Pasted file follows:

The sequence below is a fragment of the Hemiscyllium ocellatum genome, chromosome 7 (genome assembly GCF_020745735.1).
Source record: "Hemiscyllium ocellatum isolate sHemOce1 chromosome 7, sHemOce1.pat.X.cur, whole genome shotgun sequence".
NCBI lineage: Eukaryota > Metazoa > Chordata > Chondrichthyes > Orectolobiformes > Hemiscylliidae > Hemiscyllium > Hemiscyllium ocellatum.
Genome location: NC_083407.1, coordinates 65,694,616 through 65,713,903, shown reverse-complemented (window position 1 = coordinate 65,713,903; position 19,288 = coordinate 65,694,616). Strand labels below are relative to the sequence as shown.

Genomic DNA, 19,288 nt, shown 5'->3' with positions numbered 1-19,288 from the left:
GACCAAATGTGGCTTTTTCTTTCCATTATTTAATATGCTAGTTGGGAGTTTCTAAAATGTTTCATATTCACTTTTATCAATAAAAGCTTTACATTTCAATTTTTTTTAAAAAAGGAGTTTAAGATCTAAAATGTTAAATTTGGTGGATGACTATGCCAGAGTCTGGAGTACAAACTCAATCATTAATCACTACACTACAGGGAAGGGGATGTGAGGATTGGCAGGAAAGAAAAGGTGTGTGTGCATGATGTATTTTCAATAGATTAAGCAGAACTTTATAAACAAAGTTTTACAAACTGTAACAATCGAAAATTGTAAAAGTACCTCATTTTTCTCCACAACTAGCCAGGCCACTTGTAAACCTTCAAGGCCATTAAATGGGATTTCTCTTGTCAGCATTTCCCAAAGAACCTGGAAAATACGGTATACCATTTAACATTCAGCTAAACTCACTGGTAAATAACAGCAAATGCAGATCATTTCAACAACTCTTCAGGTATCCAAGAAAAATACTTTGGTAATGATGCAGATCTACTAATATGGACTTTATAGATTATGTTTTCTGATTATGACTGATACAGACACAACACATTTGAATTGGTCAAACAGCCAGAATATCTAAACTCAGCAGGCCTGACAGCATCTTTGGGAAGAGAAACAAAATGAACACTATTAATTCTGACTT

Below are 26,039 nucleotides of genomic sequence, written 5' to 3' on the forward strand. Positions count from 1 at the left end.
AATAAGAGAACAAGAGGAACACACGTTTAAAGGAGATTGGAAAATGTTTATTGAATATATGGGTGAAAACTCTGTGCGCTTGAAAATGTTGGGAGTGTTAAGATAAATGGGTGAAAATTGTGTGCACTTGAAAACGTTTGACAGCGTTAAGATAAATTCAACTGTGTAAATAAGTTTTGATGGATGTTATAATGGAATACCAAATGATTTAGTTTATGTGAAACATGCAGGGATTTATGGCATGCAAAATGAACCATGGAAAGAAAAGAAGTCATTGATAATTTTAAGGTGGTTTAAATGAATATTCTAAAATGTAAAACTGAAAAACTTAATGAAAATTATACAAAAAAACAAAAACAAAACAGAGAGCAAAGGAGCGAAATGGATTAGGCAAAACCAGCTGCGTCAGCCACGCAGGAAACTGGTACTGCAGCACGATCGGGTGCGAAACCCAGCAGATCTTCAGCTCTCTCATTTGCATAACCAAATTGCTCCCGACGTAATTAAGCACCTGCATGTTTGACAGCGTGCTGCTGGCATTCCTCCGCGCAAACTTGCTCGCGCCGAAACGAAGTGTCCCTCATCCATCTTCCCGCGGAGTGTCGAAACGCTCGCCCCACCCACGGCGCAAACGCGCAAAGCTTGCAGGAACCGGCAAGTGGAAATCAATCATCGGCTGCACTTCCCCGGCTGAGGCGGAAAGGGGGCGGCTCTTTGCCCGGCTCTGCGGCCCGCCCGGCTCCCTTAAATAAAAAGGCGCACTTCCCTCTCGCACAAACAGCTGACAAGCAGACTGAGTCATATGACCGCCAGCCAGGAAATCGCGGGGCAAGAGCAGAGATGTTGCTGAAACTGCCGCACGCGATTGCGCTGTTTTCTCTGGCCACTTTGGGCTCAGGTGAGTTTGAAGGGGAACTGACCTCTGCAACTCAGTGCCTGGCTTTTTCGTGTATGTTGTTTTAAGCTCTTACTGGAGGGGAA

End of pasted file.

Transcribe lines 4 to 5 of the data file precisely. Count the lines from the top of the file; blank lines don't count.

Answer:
Genome location: NC_083407.1, coordinates 65,694,616 through 65,713,903, shown reverse-complemented (window position 1 = coordinate 65,713,903; position 19,288 = coordinate 65,694,616). Strand labels below are relative to the sequence as shown.

Genomic DNA, 19,288 nt, shown 5'->3' with positions numbered 1-19,288 from the left: